Volume 28 Issue 9 September 1978
J.V. Woolford describes how the defeat of the Matabele in 1893 led to the direct rule of Southern Rhodesia by the British South Africa Company.
Samuel Stanley describes how a tribe resembling the Aztecs of Mexico flourished on the banks of the lower Mississippi until they encountered the French.
From Norman times until the fifteenth century, writes L.W. Cowie, the Tower was often a royal residence as well as a fortress and armoury.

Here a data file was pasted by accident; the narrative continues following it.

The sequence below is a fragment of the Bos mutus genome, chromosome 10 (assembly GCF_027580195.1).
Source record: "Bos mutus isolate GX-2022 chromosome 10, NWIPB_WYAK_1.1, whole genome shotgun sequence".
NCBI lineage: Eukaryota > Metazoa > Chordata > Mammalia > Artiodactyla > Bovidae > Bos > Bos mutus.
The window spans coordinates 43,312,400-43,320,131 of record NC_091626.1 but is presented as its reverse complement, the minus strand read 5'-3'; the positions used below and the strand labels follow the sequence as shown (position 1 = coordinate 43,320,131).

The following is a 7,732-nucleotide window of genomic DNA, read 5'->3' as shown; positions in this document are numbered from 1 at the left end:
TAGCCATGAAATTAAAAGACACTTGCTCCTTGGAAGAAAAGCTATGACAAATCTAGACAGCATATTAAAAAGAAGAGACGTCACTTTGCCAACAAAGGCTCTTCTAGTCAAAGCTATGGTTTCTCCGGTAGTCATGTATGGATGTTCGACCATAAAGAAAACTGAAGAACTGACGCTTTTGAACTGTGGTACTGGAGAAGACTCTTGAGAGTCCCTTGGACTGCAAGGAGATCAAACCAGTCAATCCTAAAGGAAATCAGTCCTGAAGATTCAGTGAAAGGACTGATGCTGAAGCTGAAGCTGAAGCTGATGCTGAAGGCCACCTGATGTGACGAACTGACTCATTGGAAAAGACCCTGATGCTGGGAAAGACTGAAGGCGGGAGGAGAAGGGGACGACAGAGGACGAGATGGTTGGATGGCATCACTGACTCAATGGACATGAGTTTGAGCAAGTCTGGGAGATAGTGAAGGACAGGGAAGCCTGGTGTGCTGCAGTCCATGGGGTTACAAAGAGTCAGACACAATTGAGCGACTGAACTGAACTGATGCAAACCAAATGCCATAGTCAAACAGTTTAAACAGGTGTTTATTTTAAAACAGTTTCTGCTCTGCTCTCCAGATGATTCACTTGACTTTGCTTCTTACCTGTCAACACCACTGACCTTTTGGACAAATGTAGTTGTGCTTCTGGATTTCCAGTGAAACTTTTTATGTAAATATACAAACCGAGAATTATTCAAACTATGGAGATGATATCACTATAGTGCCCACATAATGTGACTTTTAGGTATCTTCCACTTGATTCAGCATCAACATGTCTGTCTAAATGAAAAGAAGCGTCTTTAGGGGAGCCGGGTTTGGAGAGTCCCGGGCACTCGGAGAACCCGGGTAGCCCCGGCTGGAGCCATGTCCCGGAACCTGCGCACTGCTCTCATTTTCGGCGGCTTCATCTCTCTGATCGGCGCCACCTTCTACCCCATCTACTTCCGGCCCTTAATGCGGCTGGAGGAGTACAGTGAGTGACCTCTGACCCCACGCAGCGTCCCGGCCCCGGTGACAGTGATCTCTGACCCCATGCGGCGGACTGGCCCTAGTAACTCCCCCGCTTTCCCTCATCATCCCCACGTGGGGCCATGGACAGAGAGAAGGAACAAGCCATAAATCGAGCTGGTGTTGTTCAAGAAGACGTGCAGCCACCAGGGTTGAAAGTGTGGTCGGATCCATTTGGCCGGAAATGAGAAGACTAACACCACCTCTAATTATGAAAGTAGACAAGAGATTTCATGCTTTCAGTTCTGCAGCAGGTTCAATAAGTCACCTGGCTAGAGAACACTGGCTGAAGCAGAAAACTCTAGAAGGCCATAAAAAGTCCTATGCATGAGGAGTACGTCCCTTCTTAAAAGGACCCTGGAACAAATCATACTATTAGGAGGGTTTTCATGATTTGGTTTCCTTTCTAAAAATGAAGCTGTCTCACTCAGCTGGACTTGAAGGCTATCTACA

Helena Snakenborg came to London in the train of a visiting Swedish Princess. Appointed a Maid of Honour to Queen Elizabeth, writes Gunnar Sjögren, she married twice and lived in England for seventy years.
William Amelia describes how Baldassare Castiglione's popular book on courtly manners invoked the elegance and charm of Renaissance life, and went on to influence Europe for centuries.
Nora C. Buckley describes how a soldier from the Azores became a Jesuit priest in India and how his extensive travels proved that ‘Cathay’ was in fact China.
Larry Gragg describes how Franklin wrote to Whitefield: ‘He used to pray for my conversion but never had the satisfaction of believing that his prayers were heard’.